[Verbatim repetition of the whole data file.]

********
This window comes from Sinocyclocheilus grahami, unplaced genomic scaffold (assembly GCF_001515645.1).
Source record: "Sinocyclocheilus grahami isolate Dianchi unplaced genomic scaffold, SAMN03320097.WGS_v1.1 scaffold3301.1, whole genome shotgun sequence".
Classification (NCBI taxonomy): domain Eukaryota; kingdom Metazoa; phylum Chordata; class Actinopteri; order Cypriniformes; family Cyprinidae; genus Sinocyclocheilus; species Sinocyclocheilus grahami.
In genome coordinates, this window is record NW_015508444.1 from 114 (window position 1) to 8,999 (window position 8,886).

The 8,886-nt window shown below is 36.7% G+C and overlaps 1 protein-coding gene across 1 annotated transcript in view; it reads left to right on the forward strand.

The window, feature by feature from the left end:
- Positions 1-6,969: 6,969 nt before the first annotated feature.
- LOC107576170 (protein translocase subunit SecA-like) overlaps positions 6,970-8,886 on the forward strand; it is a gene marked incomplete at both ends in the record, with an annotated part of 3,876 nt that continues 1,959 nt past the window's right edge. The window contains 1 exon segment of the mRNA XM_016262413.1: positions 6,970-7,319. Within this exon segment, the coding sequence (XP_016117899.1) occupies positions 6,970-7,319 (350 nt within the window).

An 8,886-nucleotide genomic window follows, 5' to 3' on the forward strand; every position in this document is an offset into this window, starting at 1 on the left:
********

This window comes from Sinocyclocheilus grahami, unplaced genomic scaffold (assembly GCF_001515645.1).
Source record: "Sinocyclocheilus grahami isolate Dianchi unplaced genomic scaffold, SAMN03320097.WGS_v1.1 scaffold3301.1, whole genome shotgun sequence".
Classification (NCBI taxonomy): domain Eukaryota; kingdom Metazoa; phylum Chordata; class Actinopteri; order Cypriniformes; family Cyprinidae; genus Sinocyclocheilus; species Sinocyclocheilus grahami.
In genome coordinates, this window is record NW_015508444.1 from 114 (window position 1) to 8,999 (window position 8,886).

The 8,886-nt window shown below is 36.7% G+C and overlaps 1 protein-coding gene across 1 annotated transcript in view; it reads left to right on the forward strand.

The window, feature by feature from the left end:
- Positions 1-6,969: 6,969 nt before the first annotated feature.
- LOC107576170 (protein translocase subunit SecA-like) overlaps positions 6,970-8,886 on the forward strand; it is a gene marked incomplete at both ends in the record, with an annotated part of 3,876 nt that continues 1,959 nt past the window's right edge. The window contains 1 exon segment of the mRNA XM_016262413.1: positions 6,970-7,319. Within this exon segment, the coding sequence (XP_016117899.1) occupies positions 6,970-7,319 (350 nt within the window).

An 8,886-nucleotide genomic window follows, 5' to 3' on the forward strand; every position in this document is an offset into this window, starting at 1 on the left: